Tuesday, October 23, 2012

but most of all we had fun.

Hi Dee,
Here goes your grama again. This story is going to be about camping.
I worked eleven to seven at nite for about thirty years at the Watsonville hospital.  I had every other week end off --- Friday, Saturday and Sunday. Those are the weekends we went camping and deer hunting. I would get off work, get the kids off to school and then I would pack up for the weekend -    food and clothes for all. I think the kids could tell you dad and I always had a fight about where we were going to park. But after a while things settled down and we got unpacked. 
We never just had our kids but at least three more friends of the kids. It's good we had a van and seat belts were not required.
We found this place called Bagby on the Merced River. It was a beautiful place to fish, swim and camp and we all loved it. We have a small aluminum boat that John and the boys would put on top of the van plus a small gold dredge. We would go down river to fish and dredge and John would have to make two trips to get us all  there.  I would make a big lunch to take and we would day camp all day. We did get a few pieces of gold and lots of fish but most of all we had fun.
Now it's time for deer hunting. Both of my boys are deer hunters plus there dad so we always had deer in our freezer. I don't like deer meat but John and the boys did. I liked where we used to hunt. Both Bagby and our hunting campsite were great. We camped on this little stream that we even fished on and caught trout. Both of our campsites were about three hours from home and this one is known as the scout camp.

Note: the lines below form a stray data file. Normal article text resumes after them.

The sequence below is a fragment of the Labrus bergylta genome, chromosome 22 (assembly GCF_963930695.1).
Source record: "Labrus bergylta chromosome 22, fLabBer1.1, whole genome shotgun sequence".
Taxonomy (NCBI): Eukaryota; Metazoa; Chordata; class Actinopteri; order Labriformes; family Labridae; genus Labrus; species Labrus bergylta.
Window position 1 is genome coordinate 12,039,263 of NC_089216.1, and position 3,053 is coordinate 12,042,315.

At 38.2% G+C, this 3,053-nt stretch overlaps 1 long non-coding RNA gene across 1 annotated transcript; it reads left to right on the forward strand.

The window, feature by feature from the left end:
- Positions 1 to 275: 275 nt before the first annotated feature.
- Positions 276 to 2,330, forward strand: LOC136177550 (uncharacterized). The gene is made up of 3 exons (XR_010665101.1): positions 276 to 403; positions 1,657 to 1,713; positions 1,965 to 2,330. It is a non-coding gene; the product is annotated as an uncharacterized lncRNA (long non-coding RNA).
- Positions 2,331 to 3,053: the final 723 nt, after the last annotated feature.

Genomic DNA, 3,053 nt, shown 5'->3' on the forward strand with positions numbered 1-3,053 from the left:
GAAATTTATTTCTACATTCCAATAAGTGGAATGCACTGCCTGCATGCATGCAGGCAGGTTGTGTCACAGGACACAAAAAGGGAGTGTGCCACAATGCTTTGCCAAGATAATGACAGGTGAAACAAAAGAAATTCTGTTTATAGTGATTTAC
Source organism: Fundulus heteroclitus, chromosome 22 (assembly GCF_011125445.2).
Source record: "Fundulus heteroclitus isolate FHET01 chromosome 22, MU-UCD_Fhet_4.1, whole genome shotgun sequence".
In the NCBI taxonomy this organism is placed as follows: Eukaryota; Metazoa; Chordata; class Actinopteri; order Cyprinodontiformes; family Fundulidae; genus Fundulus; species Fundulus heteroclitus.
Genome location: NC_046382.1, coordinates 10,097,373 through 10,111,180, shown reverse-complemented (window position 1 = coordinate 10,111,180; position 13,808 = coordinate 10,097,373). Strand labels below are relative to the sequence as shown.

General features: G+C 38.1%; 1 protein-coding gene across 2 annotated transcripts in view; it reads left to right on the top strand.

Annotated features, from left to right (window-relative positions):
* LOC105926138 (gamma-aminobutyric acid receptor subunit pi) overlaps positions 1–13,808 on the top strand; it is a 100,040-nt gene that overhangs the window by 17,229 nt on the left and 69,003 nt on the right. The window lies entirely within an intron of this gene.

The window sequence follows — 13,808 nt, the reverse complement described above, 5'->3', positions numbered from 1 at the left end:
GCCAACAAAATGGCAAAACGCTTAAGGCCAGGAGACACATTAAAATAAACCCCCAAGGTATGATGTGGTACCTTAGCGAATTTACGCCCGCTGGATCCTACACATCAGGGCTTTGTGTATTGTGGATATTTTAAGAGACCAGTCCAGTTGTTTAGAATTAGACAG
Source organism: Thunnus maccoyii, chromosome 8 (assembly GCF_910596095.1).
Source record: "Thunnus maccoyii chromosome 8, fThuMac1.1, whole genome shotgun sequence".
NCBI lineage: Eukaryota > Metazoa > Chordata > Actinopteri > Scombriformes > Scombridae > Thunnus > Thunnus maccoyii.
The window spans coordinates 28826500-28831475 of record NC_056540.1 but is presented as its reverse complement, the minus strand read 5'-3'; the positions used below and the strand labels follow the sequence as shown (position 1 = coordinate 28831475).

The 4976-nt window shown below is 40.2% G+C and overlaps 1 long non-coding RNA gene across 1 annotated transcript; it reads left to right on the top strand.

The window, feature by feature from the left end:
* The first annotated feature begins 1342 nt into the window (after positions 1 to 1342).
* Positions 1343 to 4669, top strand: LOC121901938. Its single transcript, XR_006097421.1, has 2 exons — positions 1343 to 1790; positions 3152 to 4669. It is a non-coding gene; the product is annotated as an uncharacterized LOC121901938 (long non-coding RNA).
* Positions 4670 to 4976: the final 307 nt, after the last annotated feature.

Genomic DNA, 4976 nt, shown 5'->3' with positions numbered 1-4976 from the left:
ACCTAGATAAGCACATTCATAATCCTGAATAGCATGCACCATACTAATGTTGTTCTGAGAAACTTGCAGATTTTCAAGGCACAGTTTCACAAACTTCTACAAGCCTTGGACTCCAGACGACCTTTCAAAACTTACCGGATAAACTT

Here I go again almost forgetting what this story is about.  It's about my Meg and DeeDee and when a lot of us went to Bagby.  We were down by the river and there were a few pools of water - warm and shallow. The girls were having so much fun in the water. I think they each had a small raft and Dee fell off. To this day she swears she was drowning and no one was helping her. We kept telling her to put your feet down and you can stand up. I think I know a little of how she felt--- she was drowning and no one was helping her. Sorry dee!

Enough from this crazy old lady.    

Love you.

Mom, grama, and great

Thursday, October 18, 2012

We sure multiply as time goes by.

Hi Dee, 
Well here's your old grama back again.  This story is going to be about funny books (comic books)--very expensive funny books. 
When I went funny book shopping as a ten or twelve year old they were ten cent apiece. About every two weeks my mom would walk me down to the corner of First and Main Street where 
Palmtags drug store was located. There were racks and racks of funny books to choose from. If I had been good all week and did all my chores my mom would give me ten dimes and that meant I could buy ten funny books. Yes they were only ten cents each! After they were read, then the trading started. I had quite a few friends in the neighborhood and they also had books. I would pick out three or four and the trading started. After a few weeks my mom again would walk me to Palmtags drug for more comics.
A long time ago the streets were changed---what used to be First Street and Bridge Street were changed to Riverside Drive, so no more Palmtag drugstore. 
As a young girl I went to school with a Palmtag and there is still more around town. She had three sons, grandkids and great ones. We sure multiply as time goes by.  
Till  next time.     
Mom, grama,and great

Friday, October 12, 2012

for the next generation.

Hi Dee,  
This story is going to be about my dad - Earl Degraffenreid. To his friends and relatives he was called Buster, later dad or grampa. He was a great man who died too young at fifty eight.